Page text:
Showing all available MySQL data types when creating a new table with MySQL for Excel
By Javier Trevi�o-Oracle on Jul 23, 2014
In this blog post we are going to talk about one of the features included since MySQL for Excel 1.3.0, you can install the latest GA or maintenance version using the MySQL Installer or optionally you can download directly any GA or non-GA version from the MySQL Developer Zone.
If you are familiar with the Export Data feature in MySQL for Excel you know the Excel data being exported to MySQL is meant to be inserted into a new MySQL table. You can check the following article explaining in detail how that feature works: How To - Guide to exporting data from Excel to a new MySQL table.
When creating that table, MySQL for Excel shows options to set the properties of each of the table's columns, one of those options shows a list of MySQL data types so you can choose one for each column.
The combo box highlighted in the screenshot above displays a list of the most commonly used MySQL data types when expanded by clicking the down arrow. The combo box allows you to type in any of the valid MySQL data types even if it is not in the drop-down list. This is the default listing behavior in the Export Data dialog which helps non-technical users easily choose a data type for the data being exported. You can see that list of common data types in the screenshot below.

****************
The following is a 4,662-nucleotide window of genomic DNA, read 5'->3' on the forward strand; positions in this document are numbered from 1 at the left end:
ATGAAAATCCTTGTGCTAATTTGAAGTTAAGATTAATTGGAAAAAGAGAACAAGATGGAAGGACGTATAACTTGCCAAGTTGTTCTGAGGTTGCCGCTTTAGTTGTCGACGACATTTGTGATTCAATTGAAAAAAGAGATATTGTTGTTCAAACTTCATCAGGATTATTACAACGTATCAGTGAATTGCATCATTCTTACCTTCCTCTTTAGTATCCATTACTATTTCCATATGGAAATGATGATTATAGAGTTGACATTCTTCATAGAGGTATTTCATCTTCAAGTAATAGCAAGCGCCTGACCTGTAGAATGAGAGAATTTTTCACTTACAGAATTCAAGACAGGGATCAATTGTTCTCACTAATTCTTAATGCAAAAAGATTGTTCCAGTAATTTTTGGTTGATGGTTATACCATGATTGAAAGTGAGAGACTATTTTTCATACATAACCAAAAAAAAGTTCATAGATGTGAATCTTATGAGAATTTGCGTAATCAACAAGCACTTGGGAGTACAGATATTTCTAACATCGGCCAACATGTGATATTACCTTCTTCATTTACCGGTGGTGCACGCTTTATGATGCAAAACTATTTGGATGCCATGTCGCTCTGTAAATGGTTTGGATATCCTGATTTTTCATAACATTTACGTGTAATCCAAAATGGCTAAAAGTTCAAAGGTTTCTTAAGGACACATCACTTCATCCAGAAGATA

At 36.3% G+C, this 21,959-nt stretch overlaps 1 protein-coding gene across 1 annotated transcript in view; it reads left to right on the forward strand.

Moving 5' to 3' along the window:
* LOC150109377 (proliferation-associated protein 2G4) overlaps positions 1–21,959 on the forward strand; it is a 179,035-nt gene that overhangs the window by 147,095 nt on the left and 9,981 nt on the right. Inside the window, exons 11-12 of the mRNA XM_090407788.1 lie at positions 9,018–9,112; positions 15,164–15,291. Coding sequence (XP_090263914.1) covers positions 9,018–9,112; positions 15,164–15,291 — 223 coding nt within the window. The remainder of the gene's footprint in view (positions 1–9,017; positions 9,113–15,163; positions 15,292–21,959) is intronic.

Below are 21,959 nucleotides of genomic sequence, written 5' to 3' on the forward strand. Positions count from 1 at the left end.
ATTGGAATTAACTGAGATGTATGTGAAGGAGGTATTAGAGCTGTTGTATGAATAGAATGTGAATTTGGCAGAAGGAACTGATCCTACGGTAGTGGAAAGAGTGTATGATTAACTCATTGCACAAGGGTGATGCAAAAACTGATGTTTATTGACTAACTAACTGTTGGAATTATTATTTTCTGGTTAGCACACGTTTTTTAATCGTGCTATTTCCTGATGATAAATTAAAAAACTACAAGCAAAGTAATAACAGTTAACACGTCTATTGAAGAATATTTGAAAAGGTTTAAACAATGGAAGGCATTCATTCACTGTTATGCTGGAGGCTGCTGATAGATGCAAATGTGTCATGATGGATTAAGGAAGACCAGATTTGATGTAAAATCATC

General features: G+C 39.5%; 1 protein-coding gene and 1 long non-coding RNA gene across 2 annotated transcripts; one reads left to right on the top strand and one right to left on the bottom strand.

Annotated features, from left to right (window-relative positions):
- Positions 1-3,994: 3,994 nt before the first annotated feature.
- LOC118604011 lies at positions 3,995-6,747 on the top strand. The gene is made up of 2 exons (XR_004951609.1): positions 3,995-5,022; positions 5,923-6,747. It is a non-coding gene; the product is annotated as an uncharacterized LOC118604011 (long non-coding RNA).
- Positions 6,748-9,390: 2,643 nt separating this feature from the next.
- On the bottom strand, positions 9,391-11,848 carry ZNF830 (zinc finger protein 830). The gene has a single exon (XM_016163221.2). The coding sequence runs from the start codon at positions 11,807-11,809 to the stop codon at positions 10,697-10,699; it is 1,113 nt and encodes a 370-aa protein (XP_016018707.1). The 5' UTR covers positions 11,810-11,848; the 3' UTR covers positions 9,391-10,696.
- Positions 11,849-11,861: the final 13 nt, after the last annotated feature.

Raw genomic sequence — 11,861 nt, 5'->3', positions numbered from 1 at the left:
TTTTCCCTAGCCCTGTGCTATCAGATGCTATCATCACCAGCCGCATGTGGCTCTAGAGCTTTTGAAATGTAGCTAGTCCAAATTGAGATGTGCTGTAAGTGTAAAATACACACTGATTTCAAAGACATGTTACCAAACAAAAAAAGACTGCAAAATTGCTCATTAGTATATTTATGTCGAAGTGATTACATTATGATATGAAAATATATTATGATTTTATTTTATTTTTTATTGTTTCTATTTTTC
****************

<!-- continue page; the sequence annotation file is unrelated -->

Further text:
You can override the default listing behavior by opening the Export Data Advanced Options dialog, checking the Show all available MySQL data types in the Data Type drop-down list and clicking on Accept to apply the changes.
When that option is turned on, you will see the full list of available MySQL data types (even spatial ones) by expanding the data types drop-down list, as you can see in the screenshot below.
A you can see it is very simple to show all MySQL data types in case the list of commonly used ones does not suit your needs. We hope you give this and the other new features in the 1.3.x version family a try!
Remember that your feedback is very important for us, so drop us a message and follow us:
- MySQL on Windows (this) Blog: https://blogs.oracle.com/MySqlOnWindows/
- MySQL for Excel forum: http://forums.mysql.com/list.php?172
- Facebook: http://www.facebook.com/mysql
- YouTube channel: https://www.youtube.com/user/MySQLChannel